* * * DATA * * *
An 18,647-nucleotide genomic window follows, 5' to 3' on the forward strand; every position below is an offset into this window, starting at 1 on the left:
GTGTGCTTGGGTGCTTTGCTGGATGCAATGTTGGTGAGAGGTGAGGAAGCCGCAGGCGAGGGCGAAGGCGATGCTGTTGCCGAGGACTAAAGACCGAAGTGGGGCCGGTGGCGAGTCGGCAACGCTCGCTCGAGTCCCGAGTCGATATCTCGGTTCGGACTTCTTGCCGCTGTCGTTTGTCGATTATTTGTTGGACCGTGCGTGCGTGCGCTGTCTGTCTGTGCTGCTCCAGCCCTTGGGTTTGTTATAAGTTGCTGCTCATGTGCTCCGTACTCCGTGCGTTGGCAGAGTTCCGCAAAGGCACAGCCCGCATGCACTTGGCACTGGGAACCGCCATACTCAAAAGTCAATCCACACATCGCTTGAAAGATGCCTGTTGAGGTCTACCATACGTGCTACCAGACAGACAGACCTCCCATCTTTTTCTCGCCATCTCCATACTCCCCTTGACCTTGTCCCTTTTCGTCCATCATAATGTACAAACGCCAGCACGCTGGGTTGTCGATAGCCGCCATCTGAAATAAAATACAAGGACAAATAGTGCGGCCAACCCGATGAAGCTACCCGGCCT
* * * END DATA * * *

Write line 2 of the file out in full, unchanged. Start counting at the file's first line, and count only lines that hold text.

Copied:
GTGTGCTTGGGTGCTTTGCTGGATGCAATGTTGGTGAGAGGTGAGGAAGCCGCAGGCGAGGGCGAAGGCGATGCTGTTGCCGAGGACTAAAGACCGAAGTGGGGCCGGTGGCGAGTCGGCAACGCTCGCTCGAGTCCCGAGTCGATATCTCGGTTCGGACTTCTTGCCGCTGTCGTTTGTCGATTATTTGTTGGACCGTGCGTGCGTGCGCTGTCTGTCTGTGCTGCTCCAGCCCTTGGGTTTGTTATAAGTTGCTGCTCATGTGCTCCGTACTCCGTGCGTTGGCAGAGTTCCGCAAAGGCACAGCCCGCATGCACTTGGCACTGGGAACCGCCATACTCAAAAGTCAATCCACACATCGCTTGAAAGATGCCTGTTGAGGTCTACCATACGTGCTACCAGACAGACAGACCTCCCATCTTTTTCTCGCCATCTCCATACTCCCCTTGACCTTGTCCCTTTTCGTCCATCATAATGTACAAACGCCAGCACGCTGGGTTGTCGATAGCCGCCATCTGAAATAAAATACAAGGACAAATAGTGCGGCCAACCCGATGAAGCTACCCGGCCT